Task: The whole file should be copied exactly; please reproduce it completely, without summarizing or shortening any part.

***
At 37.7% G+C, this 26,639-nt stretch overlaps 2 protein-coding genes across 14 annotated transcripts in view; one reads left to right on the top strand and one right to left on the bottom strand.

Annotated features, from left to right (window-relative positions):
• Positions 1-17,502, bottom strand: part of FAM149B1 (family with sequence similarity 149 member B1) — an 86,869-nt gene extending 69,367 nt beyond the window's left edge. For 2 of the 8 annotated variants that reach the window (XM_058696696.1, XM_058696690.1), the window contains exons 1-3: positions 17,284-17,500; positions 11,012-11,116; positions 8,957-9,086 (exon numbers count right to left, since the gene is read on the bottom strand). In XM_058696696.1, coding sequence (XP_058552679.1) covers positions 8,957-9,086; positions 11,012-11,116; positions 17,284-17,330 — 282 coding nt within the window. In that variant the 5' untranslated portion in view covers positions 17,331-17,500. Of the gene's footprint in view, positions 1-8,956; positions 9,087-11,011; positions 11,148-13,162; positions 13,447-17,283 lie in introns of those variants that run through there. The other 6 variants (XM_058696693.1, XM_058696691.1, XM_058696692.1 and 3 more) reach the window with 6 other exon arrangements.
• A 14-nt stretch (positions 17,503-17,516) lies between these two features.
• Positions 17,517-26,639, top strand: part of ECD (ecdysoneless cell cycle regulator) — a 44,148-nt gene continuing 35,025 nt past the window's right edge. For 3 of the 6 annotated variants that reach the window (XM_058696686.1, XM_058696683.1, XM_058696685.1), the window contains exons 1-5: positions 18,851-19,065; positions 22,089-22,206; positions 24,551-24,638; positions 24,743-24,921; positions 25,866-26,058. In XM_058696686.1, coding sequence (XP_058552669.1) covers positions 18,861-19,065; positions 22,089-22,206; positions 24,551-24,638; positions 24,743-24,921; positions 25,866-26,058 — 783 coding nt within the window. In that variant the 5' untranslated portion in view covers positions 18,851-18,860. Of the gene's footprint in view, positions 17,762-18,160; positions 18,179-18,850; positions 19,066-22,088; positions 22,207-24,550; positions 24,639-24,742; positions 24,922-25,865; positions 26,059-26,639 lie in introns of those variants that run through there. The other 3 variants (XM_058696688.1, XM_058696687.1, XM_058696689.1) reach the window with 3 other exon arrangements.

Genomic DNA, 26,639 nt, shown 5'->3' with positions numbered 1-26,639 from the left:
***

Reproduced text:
At 37.7% G+C, this 26,639-nt stretch overlaps 2 protein-coding genes across 14 annotated transcripts in view; one reads left to right on the top strand and one right to left on the bottom strand.

Annotated features, from left to right (window-relative positions):
• Positions 1-17,502, bottom strand: part of FAM149B1 (family with sequence similarity 149 member B1) — an 86,869-nt gene extending 69,367 nt beyond the window's left edge. For 2 of the 8 annotated variants that reach the window (XM_058696696.1, XM_058696690.1), the window contains exons 1-3: positions 17,284-17,500; positions 11,012-11,116; positions 8,957-9,086 (exon numbers count right to left, since the gene is read on the bottom strand). In XM_058696696.1, coding sequence (XP_058552679.1) covers positions 8,957-9,086; positions 11,012-11,116; positions 17,284-17,330 — 282 coding nt within the window. In that variant the 5' untranslated portion in view covers positions 17,331-17,500. Of the gene's footprint in view, positions 1-8,956; positions 9,087-11,011; positions 11,148-13,162; positions 13,447-17,283 lie in introns of those variants that run through there. The other 6 variants (XM_058696693.1, XM_058696691.1, XM_058696692.1 and 3 more) reach the window with 6 other exon arrangements.
• A 14-nt stretch (positions 17,503-17,516) lies between these two features.
• Positions 17,517-26,639, top strand: part of ECD (ecdysoneless cell cycle regulator) — a 44,148-nt gene continuing 35,025 nt past the window's right edge. For 3 of the 6 annotated variants that reach the window (XM_058696686.1, XM_058696683.1, XM_058696685.1), the window contains exons 1-5: positions 18,851-19,065; positions 22,089-22,206; positions 24,551-24,638; positions 24,743-24,921; positions 25,866-26,058. In XM_058696686.1, coding sequence (XP_058552669.1) covers positions 18,861-19,065; positions 22,089-22,206; positions 24,551-24,638; positions 24,743-24,921; positions 25,866-26,058 — 783 coding nt within the window. In that variant the 5' untranslated portion in view covers positions 18,851-18,860. Of the gene's footprint in view, positions 17,762-18,160; positions 18,179-18,850; positions 19,066-22,088; positions 22,207-24,550; positions 24,639-24,742; positions 24,922-25,865; positions 26,059-26,639 lie in introns of those variants that run through there. The other 3 variants (XM_058696688.1, XM_058696687.1, XM_058696689.1) reach the window with 3 other exon arrangements.

Genomic DNA, 26,639 nt, shown 5'->3' with positions numbered 1-26,639 from the left: